'Girls' Returns in Self-Absorbed, Self-Aware Fashion
While the dialogue still pops, it often serves to cover over plot holes and character inconsistencies.
There is something oddly compelling, even addictive, about HBO's Girls. I was sure I would have no interest in the show but I tried the first episode, then stopped there, having no need nor interest to see the next episode. This same feeling repeated with each episode until I had blitzed through the entire season on HBOgo.com in one week. Just one more episode. Just one more.
The second season of Girls, beginning 13 January, brings much of the same complex appeal that last season held. In short, the story and the characters are not very interesting on their own... but I can't stop watching.
The show's appeal has been attributed to its being a more down-to-earth version of Sex and the City, with the fashionistas replaced by the less glitzy friend circle of our frumpy, slightly overweight lead character of Hannah (played by series creator, producer, writer and often director Lena Dunham). The show has also been criticized for its all-white main cast in a New York City that is definitely more diverse. Dunham's response to this criticism was “these issues will be addressed.”
To be fair, Hannah does address this in her own (rather obvious) way in the first two and one half minutes of the first episode of Season Two (entitled “It's About Time”) as she has great sex with her new African American love interest named Sandy (Donald Glover), who is a Republican. Is this an organic evolution of the storyline, or is this a pandering attempt by Dunham and her producers Judd Apatow and Jenni Konner to say, “Yes, we are diverse, too. Look, Hannah's in an interracial relationship!”?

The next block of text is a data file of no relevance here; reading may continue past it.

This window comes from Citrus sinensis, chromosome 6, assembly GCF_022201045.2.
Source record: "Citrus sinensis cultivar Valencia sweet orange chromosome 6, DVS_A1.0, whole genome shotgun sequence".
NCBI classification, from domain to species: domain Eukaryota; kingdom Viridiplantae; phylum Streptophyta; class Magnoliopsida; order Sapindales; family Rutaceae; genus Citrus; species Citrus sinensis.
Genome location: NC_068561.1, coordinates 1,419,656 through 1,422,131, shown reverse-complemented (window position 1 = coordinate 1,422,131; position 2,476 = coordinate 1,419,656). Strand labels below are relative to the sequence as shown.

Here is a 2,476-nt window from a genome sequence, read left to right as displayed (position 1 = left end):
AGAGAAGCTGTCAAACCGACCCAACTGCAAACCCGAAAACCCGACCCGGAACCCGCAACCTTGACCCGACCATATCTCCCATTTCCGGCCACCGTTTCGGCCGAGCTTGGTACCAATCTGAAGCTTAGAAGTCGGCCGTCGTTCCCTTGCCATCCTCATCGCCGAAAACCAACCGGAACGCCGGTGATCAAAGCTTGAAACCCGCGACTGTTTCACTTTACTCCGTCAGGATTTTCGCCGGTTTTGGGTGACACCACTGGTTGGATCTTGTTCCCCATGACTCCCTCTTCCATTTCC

The answer is not immediately clear. What is clear is that while Hannah and Sandy are sharing intimate moments, Adam (Adam Driver), the object of her affections and pursuits throughout the entirety of Season One, is still bedridden with a badly broken leg. This injury is due to Adam's loss of a disagreement with the business end of an oncoming truck in last season's finale. Hannah feels responsible and plays caretaker to Adam while her patient remains blissfully ignorant to the existence of Sandy and convinced for all he is worth that he's still in a relationship with Hannah. In Adam's own quirky, aloof style, he explains his continued coldness to Hannah with the words “When you love someone you don't have to be nice all the time.”
Lest we forget that Girls is an ensemble show (or else it would be called “Girl”), Hannah is also sleep-snuggling with her new roommate and old boyfriend Elijah (Andrew Rannells), who is now openly gay and proud. Hannah's old roommate Marnie (Allison Williams) is fired (or “downsized”) and takes dubious comfort in the advice of her mother (Rita Wilson). Free-spirited Jessa (Jemima Kirke) returns from her surprise-honeymoon with her surprise husband (who is incredibly rich) Thomas-John (Chris O'Dowd). Jessa's over-verbal cousin Shoshanna (Zosia Mamet) is dealing with the ups and downs of having recently lost her virginity to Hannah's (most recent) boss Ray (Alex Karpovsky). Incidentally, most of this ensemble is introduced at Elijah and Hannah's housewarming party, which Elijah's boyfriend George (Billy Morrissette) is invited to, but to which Hannah is “really glad Sandy is not coming.”
Curious. Dunham claims to have taken the continuing diversity questions seriously, but the moment Hannah has a big party with everybody invited, her African American boyfriend Sandy is not only left at home, but she's “glad" he won't be coming along.
The remainder of the episode reveals flips in relationships that raise questions about loyalty and identity, as the girls debate who gets the right to call whom a “Bad Friend.” While the dialogue still pops, it often serves to cover over plot holes and character inconsistencies. In each story, people make the most selfish possible choices and show themselves to be just as spoiled and selfish as those other, more fashionable people, to whom they are so frequently compared.
Just as Hannah spends part of her time working to make her mundane “personal essays” interesting, so does Lena Dunham seem to be pushing to make her personalized, lifelike dramedy as compelling as she can. And she does. Unfortunately, “compelling” isn’t always the same thing as “great.” What Girls does right is remain convincing even in its unrealistic moments. After all, good television, even nitpickable good television, doesn't have to be realistic. It's enough to tell stories well, Girls may be telling the stories of a bunch of pampered, elitist, self-absorbed individuals, but it does tell these stories very well.